The Ghostly International artist pushes the album format into a new space with an enhanced meaning
by Hans Aschim in Culture on 19 August 2014
We've come to expect Ghostly International to push boundaries. The independent label excels in everything from product design to lo-fi house records, and their roster of artists is deft in crossing creative lines. San Francisco-based multimedia artist Christopher Willits is a shining personification of the curatorial house's DNA. Willits—known for his innovative blend of acoustic and electric methods—created a cohesive seven-piece narrative of visual and sonic art called OPENING, in which the listener and viewer is given a sort of meditative landscape to get lost in and experience anew with each visit. Shot, edited, color adjusted, performed, mixed and mastered by Willits himself, OPENING is a project of many layers. We caught up with the artist to learn more about the project. We're also pleased to offer the premier of part six, "Wide" included here.
What inspired you to release this album as a film?
I've always imagined creating something like this and I'm so excited that it's all coming together. For a very long time I've been thinking about this and now is the time for it to happen. It's tools, my understanding of those tools and my intention in using them and where I'm at in my life all coming together. It's a convergence of all that I love, my ability to hold it all together and—technologically—the ability to capture, edit, mix and distribute something like this is just amazing to me. I would not have been able to do this on a technical level until recently. The tools I use are a big part of the creative process. I try to limit my tool set and work within those constraints.
Your blend of electric and acoustic techniques lends itself well to the film. Did the filmmaking inspire the music or vice versa?
The sound and the image definitely emerged together. I usually begin with sound. I'll have a general idea or feeling that I'm going for and explore all angles of it, and just let things happen. There's a lot of improvisation that happens and then I begin to attach images to the sounds that were beginning to live.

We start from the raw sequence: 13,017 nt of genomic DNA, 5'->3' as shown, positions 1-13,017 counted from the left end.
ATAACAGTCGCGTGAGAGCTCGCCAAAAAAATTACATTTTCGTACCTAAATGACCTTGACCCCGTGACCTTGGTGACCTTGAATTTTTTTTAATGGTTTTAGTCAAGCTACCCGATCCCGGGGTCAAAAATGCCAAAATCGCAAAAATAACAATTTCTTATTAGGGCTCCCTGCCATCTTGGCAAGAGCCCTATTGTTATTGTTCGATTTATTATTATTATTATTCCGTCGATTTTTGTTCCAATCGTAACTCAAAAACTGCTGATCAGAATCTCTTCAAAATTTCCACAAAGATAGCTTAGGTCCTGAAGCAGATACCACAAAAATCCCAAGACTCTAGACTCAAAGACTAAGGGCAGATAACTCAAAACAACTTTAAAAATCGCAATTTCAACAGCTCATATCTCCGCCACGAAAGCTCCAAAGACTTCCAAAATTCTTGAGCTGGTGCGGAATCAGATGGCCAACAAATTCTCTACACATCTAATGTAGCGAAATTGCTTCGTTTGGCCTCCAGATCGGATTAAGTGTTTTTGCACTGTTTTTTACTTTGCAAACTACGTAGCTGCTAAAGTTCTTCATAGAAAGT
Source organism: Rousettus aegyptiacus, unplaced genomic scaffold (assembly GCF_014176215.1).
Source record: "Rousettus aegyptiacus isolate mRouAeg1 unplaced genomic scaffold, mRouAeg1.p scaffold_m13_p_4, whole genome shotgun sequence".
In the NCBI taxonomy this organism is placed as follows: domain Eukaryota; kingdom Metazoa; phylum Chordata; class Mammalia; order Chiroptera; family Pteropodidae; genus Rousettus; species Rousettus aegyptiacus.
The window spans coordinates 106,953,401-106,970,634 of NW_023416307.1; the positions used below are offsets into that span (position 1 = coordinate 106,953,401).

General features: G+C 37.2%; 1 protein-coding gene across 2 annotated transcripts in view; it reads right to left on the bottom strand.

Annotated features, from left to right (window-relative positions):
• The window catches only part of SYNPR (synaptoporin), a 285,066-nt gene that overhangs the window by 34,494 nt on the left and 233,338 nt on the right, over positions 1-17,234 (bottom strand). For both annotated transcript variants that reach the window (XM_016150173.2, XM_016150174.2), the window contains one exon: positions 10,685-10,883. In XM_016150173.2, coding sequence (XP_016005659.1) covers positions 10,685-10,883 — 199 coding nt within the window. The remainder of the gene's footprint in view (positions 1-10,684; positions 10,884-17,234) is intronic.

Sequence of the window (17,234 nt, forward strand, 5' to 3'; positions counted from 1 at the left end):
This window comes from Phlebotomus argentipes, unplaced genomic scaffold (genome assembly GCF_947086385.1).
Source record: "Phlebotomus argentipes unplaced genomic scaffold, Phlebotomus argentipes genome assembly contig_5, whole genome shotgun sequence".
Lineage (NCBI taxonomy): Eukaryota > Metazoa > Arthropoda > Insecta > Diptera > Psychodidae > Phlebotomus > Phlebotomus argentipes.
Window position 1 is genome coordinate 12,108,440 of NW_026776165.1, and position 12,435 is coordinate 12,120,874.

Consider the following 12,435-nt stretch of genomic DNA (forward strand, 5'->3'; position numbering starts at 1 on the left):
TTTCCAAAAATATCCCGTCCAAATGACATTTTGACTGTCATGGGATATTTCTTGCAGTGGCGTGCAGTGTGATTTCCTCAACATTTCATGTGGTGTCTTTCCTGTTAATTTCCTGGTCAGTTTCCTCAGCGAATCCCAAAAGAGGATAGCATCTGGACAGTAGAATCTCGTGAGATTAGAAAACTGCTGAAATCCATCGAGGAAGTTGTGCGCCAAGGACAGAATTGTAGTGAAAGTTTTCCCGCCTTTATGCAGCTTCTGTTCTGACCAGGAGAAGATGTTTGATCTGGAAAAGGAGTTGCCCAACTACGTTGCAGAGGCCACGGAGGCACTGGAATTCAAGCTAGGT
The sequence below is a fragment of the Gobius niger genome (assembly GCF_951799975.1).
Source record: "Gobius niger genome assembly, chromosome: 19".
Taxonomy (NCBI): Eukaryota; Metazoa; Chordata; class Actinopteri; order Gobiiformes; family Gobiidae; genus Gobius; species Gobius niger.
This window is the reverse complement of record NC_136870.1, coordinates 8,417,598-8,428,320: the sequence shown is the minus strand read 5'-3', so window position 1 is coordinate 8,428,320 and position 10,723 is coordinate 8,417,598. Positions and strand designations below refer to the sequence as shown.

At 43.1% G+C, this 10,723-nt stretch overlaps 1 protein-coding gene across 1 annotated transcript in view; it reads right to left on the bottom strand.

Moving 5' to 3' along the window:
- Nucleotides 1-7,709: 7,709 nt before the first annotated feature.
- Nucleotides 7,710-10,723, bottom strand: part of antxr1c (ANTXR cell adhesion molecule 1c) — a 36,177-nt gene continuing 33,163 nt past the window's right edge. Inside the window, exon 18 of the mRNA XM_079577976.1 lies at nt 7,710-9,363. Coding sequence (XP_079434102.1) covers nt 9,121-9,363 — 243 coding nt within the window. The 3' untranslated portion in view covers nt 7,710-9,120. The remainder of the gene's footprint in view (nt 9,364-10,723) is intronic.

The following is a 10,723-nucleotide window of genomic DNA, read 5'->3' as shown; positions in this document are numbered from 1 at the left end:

What's your creative process like for each medium?
I set an intention about why I want to create something, and form a clear idea of what that is going to be in my imagination. Then I improvise and play and let things take shape within this kind of environment I've set up in my imagination.
The intention is to create a space with sound and light that can be used as a tool for being at peace and recharging with; something that you can breathe into, open up into.
There's a meditative energy to the tracks I've heard and seen. Is there a narrative?
OPENING is a film and album that are completely connected. The intention is to create a space with sound and light that can be used as a tool for being at peace and recharging with; something that you can breathe into, open up into. Everyone is going to have their own unique experience of these overlapping sounds and images, but the intention is to create a space of opening. The word "opening" was really fitting for this project. The piece is about consciousness opening and expanding and, for me personally, it's the opening of a new stage of my life and creative process.
The story is designed to be subjective: anyone who watches it can come out with their own reading of what it means. For me, in general, it's an abstract narrative about the processing of opening—opening in the sense of letting go and being sensitive to everything around you, the energy that you are made of.
The piece as a whole is extremely cohesive.
I wanted the whole seven-scene, seven-track experience to be one connected vibration. I intentionally made the imagery and music weave into themselves. The tonality of the music, like movements of one large piece; the images like dreams that reoccur and echo. I like this idea of telling stories of personal transformation on a metaphorical and highly subjective level. I think the story can stay open and continue to change as we change.
Was doing everything yourself especially challenging?
This was the most challenging album I've ever created, and the most challenging film I've ever created. And it was the most fun and exhilarating project I've ever worked on. I really feel like this has set a new path for myself and I'm excited to approach another visual album like this.
This project taught me about so many technical details, but the main thing I learned was patience. Working with video to this magnitude, doing everything myself, opened up another process of planning and doing. Sometimes the idea would be completed in my mind, but the details of rendering and color and editing still needed to happen. It took a lot of patience to see this whole thing through.